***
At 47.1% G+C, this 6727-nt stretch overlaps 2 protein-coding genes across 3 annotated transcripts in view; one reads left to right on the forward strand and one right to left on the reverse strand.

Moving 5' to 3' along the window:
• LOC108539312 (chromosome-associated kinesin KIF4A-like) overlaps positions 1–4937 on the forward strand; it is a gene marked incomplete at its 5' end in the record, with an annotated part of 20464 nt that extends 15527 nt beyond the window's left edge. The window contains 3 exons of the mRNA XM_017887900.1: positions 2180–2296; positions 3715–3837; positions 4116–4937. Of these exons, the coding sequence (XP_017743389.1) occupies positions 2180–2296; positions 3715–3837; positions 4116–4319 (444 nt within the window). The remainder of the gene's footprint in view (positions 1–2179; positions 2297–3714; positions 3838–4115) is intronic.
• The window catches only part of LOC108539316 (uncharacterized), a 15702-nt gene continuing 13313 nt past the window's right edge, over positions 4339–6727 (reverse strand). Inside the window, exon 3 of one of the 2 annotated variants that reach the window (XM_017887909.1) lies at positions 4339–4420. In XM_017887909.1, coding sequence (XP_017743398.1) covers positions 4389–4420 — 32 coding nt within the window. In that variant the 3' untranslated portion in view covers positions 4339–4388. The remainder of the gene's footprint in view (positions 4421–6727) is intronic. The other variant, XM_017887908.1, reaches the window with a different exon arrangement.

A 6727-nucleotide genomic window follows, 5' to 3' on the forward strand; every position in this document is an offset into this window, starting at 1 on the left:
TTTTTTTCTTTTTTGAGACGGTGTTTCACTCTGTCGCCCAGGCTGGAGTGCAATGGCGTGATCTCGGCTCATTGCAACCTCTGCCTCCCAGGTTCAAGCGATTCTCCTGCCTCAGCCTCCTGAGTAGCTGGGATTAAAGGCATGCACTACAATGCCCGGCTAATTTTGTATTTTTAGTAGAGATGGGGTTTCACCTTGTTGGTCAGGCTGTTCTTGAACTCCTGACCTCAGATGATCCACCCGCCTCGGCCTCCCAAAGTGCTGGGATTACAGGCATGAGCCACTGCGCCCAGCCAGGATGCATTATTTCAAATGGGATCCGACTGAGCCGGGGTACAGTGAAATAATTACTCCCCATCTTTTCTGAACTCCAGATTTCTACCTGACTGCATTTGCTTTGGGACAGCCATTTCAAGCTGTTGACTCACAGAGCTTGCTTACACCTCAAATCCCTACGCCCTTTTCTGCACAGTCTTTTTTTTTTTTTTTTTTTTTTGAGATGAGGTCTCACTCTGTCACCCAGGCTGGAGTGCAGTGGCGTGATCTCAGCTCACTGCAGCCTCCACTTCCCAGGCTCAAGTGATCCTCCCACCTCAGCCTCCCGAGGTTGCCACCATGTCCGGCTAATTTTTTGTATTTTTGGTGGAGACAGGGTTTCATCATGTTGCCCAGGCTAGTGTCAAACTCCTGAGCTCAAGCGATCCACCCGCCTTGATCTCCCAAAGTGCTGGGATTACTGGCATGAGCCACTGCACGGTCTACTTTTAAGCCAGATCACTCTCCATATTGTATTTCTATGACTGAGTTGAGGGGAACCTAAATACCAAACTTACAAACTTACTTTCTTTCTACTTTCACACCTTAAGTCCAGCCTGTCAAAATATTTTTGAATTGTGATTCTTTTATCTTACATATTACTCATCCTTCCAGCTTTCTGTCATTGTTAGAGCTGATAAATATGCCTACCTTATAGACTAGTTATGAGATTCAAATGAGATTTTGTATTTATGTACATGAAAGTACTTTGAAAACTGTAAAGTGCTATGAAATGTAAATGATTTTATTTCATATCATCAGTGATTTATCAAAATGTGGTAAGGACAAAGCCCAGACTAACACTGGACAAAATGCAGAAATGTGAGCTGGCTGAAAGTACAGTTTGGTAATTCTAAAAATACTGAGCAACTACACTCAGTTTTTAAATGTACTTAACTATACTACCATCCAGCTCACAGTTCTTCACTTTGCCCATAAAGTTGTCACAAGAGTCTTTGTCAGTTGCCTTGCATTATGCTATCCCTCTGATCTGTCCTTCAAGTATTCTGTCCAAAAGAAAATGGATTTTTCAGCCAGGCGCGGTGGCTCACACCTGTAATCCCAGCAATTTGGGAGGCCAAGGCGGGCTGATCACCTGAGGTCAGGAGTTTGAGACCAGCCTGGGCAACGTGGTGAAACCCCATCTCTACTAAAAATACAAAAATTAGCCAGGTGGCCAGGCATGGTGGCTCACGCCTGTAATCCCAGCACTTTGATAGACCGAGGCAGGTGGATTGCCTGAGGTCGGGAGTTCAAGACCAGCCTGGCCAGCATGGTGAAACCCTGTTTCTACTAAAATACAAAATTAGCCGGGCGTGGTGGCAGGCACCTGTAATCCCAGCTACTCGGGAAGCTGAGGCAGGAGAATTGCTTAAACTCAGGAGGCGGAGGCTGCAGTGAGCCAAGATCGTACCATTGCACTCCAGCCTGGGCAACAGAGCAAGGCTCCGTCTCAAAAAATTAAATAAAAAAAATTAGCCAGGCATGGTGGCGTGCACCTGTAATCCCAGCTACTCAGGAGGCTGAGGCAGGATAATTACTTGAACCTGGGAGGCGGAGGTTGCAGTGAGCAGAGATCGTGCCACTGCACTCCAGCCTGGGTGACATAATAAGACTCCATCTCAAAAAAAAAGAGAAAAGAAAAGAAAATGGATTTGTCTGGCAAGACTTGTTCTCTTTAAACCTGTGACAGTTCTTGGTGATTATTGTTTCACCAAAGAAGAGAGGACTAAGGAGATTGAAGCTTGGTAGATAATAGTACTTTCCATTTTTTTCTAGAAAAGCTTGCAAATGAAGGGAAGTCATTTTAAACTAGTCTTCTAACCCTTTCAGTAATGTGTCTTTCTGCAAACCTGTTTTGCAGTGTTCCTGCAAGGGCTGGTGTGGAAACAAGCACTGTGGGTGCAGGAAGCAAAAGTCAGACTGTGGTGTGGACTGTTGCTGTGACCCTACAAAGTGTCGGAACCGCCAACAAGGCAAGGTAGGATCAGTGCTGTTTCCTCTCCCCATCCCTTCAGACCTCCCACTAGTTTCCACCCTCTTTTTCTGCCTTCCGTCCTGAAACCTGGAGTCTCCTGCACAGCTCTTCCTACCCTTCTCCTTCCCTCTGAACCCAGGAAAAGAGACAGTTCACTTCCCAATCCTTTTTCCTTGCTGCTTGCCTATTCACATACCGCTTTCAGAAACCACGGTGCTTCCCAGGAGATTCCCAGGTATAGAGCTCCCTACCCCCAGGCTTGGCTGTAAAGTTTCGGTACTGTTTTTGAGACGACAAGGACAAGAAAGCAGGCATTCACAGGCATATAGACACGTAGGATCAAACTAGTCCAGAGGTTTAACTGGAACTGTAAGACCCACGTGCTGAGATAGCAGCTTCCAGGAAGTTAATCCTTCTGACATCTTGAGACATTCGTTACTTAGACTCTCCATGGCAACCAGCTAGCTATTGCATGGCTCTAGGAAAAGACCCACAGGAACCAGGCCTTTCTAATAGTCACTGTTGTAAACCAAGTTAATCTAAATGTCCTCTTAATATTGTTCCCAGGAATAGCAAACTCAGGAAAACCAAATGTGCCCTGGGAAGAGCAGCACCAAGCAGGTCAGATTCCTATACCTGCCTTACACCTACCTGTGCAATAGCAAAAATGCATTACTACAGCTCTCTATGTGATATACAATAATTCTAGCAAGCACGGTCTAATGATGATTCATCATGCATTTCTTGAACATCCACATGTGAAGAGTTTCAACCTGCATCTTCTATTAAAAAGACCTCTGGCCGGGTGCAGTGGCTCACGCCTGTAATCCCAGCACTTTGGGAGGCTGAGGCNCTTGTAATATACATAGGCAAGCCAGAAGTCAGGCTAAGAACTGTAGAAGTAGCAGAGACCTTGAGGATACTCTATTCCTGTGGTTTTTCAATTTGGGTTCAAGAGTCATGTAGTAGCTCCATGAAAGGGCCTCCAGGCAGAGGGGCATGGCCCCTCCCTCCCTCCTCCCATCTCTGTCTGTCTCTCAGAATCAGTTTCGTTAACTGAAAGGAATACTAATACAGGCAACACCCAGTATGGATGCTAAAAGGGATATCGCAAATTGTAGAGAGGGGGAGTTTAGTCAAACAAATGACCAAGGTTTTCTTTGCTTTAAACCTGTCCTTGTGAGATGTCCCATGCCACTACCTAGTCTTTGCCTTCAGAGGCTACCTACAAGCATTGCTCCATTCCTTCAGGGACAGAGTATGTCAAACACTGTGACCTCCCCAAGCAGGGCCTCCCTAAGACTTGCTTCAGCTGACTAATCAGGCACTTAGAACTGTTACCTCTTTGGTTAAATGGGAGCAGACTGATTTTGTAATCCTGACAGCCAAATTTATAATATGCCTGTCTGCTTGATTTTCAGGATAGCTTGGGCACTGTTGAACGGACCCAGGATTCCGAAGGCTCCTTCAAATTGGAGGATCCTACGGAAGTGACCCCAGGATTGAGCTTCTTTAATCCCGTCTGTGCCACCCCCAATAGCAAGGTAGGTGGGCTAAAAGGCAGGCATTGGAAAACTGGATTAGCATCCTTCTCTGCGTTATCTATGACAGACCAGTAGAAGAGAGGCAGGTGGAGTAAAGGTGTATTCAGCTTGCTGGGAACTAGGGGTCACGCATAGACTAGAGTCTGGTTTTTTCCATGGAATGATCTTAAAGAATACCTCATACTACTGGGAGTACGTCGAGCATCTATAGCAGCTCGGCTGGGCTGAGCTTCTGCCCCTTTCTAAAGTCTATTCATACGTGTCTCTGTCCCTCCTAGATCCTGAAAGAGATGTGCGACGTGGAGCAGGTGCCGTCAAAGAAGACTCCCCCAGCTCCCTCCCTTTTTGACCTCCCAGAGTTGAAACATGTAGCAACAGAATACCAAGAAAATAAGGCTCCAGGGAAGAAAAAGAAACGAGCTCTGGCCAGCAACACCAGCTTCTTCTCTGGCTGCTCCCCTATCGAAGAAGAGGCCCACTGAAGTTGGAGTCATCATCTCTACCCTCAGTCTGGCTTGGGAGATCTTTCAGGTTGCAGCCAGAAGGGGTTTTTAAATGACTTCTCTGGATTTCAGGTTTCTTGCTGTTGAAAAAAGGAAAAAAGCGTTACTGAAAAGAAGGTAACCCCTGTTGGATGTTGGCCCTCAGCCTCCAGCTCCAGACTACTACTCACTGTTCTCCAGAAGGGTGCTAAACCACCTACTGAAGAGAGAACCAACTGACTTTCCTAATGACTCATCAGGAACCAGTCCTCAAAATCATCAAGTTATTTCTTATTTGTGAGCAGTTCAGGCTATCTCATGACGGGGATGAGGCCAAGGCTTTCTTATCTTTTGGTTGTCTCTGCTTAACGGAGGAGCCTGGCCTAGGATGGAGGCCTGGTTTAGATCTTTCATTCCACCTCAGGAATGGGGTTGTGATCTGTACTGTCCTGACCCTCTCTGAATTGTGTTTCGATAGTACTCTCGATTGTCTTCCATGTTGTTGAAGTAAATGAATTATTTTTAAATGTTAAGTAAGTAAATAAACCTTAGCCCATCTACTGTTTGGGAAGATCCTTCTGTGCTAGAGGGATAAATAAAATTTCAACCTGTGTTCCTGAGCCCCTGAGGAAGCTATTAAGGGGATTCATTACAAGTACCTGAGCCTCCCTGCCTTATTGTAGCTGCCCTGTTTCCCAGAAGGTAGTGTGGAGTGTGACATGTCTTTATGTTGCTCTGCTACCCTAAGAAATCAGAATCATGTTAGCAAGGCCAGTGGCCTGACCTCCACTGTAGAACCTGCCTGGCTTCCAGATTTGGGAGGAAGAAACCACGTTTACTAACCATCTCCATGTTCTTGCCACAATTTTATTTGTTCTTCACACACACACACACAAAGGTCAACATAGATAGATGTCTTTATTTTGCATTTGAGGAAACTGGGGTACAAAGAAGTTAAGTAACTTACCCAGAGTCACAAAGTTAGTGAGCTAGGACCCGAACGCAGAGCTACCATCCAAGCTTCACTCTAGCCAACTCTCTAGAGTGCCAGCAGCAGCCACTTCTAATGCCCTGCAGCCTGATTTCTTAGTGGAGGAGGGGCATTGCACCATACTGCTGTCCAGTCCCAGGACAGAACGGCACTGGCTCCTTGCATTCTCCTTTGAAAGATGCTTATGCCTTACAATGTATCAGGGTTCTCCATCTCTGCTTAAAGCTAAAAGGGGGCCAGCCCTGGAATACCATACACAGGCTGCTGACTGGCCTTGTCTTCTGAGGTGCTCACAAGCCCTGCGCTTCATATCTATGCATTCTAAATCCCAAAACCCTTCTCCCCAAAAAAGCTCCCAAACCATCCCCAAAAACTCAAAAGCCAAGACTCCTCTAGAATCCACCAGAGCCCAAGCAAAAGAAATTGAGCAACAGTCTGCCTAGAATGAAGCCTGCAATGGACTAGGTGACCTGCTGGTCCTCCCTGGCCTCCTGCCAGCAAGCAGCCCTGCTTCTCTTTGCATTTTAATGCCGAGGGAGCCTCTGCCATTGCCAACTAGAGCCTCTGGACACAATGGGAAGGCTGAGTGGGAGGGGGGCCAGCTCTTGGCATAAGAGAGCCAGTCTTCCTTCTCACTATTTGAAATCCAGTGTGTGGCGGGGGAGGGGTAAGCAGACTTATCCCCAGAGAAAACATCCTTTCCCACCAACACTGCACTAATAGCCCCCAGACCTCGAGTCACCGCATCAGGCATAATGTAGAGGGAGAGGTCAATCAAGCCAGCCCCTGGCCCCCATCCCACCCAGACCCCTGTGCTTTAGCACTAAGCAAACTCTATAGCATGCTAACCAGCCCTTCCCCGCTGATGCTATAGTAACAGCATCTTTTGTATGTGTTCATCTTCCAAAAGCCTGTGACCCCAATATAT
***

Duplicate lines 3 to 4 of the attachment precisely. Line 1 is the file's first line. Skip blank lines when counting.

• LOC108539312 (chromosome-associated kinesin KIF4A-like) overlaps positions 1–4937 on the forward strand; it is a gene marked incomplete at its 5' end in the record, with an annotated part of 20464 nt that extends 15527 nt beyond the window's left edge. The window contains 3 exons of the mRNA XM_017887900.1: positions 2180–2296; positions 3715–3837; positions 4116–4937. Of these exons, the coding sequence (XP_017743389.1) occupies positions 2180–2296; positions 3715–3837; positions 4116–4319 (444 nt within the window). The remainder of the gene's footprint in view (positions 1–2179; positions 2297–3714; positions 3838–4115) is intronic.
• The window catches only part of LOC108539316 (uncharacterized), a 15702-nt gene continuing 13313 nt past the window's right edge, over positions 4339–6727 (reverse strand). Inside the window, exon 3 of one of the 2 annotated variants that reach the window (XM_017887909.1) lies at positions 4339–4420. In XM_017887909.1, coding sequence (XP_017743398.1) covers positions 4389–4420 — 32 coding nt within the window. In that variant the 3' untranslated portion in view covers positions 4339–4388. The remainder of the gene's footprint in view (positions 4421–6727) is intronic. The other variant, XM_017887908.1, reaches the window with a different exon arrangement.